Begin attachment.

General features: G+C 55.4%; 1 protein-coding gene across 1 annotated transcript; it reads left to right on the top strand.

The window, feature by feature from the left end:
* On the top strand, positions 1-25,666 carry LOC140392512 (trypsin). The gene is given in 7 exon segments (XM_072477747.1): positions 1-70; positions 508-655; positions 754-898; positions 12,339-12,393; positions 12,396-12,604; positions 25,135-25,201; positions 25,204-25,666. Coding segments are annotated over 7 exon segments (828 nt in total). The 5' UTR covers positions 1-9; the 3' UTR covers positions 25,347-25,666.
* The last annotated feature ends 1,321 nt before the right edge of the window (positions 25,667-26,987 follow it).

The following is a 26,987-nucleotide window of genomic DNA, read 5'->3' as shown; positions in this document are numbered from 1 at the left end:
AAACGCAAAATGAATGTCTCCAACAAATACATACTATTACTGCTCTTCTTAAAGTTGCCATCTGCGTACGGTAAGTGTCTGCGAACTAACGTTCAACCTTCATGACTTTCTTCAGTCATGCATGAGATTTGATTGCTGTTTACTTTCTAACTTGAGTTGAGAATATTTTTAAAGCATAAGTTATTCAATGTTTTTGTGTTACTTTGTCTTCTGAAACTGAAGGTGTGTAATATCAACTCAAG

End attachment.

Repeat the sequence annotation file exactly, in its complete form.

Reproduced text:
General features: G+C 55.4%; 1 protein-coding gene across 1 annotated transcript; it reads left to right on the top strand.

The window, feature by feature from the left end:
* On the top strand, positions 1-25,666 carry LOC140392512 (trypsin). The gene is given in 7 exon segments (XM_072477747.1): positions 1-70; positions 508-655; positions 754-898; positions 12,339-12,393; positions 12,396-12,604; positions 25,135-25,201; positions 25,204-25,666. Coding segments are annotated over 7 exon segments (828 nt in total). The 5' UTR covers positions 1-9; the 3' UTR covers positions 25,347-25,666.
* The last annotated feature ends 1,321 nt before the right edge of the window (positions 25,667-26,987 follow it).

The following is a 26,987-nucleotide window of genomic DNA, read 5'->3' as shown; positions in this document are numbered from 1 at the left end:
AAACGCAAAATGAATGTCTCCAACAAATACATACTATTACTGCTCTTCTTAAAGTTGCCATCTGCGTACGGTAAGTGTCTGCGAACTAACGTTCAACCTTCATGACTTTCTTCAGTCATGCATGAGATTTGATTGCTGTTTACTTTCTAACTTGAGTTGAGAATATTTTTAAAGCATAAGTTATTCAATGTTTTTGTGTTACTTTGTCTTCTGAAACTGAAGGTGTGTAATATCAACTCAAG